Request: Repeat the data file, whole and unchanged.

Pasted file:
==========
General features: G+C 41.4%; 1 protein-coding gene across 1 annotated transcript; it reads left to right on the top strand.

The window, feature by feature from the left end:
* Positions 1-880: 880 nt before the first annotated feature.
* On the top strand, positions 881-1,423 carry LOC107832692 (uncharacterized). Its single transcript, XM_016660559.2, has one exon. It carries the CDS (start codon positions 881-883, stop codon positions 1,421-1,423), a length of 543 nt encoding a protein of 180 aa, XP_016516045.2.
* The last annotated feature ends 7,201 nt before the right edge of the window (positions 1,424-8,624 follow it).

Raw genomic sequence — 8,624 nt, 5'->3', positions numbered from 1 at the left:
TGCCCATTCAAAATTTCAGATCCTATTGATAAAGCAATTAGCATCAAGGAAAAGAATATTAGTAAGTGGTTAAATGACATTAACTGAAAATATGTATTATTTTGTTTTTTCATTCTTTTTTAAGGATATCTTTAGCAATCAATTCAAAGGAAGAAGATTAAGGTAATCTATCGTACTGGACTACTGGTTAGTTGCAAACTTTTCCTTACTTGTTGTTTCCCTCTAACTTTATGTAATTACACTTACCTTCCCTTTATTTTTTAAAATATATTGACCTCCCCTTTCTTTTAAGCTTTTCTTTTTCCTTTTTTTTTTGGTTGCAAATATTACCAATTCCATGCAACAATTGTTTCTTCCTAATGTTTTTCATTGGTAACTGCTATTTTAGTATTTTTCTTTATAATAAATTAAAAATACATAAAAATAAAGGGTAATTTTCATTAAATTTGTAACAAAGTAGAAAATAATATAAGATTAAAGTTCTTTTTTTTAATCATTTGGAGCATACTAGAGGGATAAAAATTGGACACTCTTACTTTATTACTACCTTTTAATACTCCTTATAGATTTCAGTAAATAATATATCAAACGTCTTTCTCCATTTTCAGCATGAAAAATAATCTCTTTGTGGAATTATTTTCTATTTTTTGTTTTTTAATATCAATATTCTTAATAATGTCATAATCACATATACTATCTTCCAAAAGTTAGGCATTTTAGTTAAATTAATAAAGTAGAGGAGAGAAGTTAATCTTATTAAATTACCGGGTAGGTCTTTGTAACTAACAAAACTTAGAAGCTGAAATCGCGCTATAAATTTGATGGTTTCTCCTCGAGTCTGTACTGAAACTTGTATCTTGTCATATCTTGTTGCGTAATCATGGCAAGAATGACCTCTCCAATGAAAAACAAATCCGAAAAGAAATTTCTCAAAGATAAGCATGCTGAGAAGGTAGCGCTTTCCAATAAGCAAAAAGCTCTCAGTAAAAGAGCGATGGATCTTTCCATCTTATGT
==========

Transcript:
General features: G+C 41.4%; 1 protein-coding gene across 1 annotated transcript; it reads left to right on the top strand.

The window, feature by feature from the left end:
* Positions 1-880: 880 nt before the first annotated feature.
* On the top strand, positions 881-1,423 carry LOC107832692 (uncharacterized). Its single transcript, XM_016660559.2, has one exon. It carries the CDS (start codon positions 881-883, stop codon positions 1,421-1,423), a length of 543 nt encoding a protein of 180 aa, XP_016516045.2.
* The last annotated feature ends 7,201 nt before the right edge of the window (positions 1,424-8,624 follow it).

Raw genomic sequence — 8,624 nt, 5'->3', positions numbered from 1 at the left:
TGCCCATTCAAAATTTCAGATCCTATTGATAAAGCAATTAGCATCAAGGAAAAGAATATTAGTAAGTGGTTAAATGACATTAACTGAAAATATGTATTATTTTGTTTTTTCATTCTTTTTTAAGGATATCTTTAGCAATCAATTCAAAGGAAGAAGATTAAGGTAATCTATCGTACTGGACTACTGGTTAGTTGCAAACTTTTCCTTACTTGTTGTTTCCCTCTAACTTTATGTAATTACACTTACCTTCCCTTTATTTTTTAAAATATATTGACCTCCCCTTTCTTTTAAGCTTTTCTTTTTCCTTTTTTTTTTGGTTGCAAATATTACCAATTCCATGCAACAATTGTTTCTTCCTAATGTTTTTCATTGGTAACTGCTATTTTAGTATTTTTCTTTATAATAAATTAAAAATACATAAAAATAAAGGGTAATTTTCATTAAATTTGTAACAAAGTAGAAAATAATATAAGATTAAAGTTCTTTTTTTTAATCATTTGGAGCATACTAGAGGGATAAAAATTGGACACTCTTACTTTATTACTACCTTTTAATACTCCTTATAGATTTCAGTAAATAATATATCAAACGTCTTTCTCCATTTTCAGCATGAAAAATAATCTCTTTGTGGAATTATTTTCTATTTTTTGTTTTTTAATATCAATATTCTTAATAATGTCATAATCACATATACTATCTTCCAAAAGTTAGGCATTTTAGTTAAATTAATAAAGTAGAGGAGAGAAGTTAATCTTATTAAATTACCGGGTAGGTCTTTGTAACTAACAAAACTTAGAAGCTGAAATCGCGCTATAAATTTGATGGTTTCTCCTCGAGTCTGTACTGAAACTTGTATCTTGTCATATCTTGTTGCGTAATCATGGCAAGAATGACCTCTCCAATGAAAAACAAATCCGAAAAGAAATTTCTCAAAGATAAGCATGCTGAGAAGGTAGCGCTTTCCAATAAGCAAAAAGCTCTCAGTAAAAGAGCGATGGATCTTTCCATCTTATGT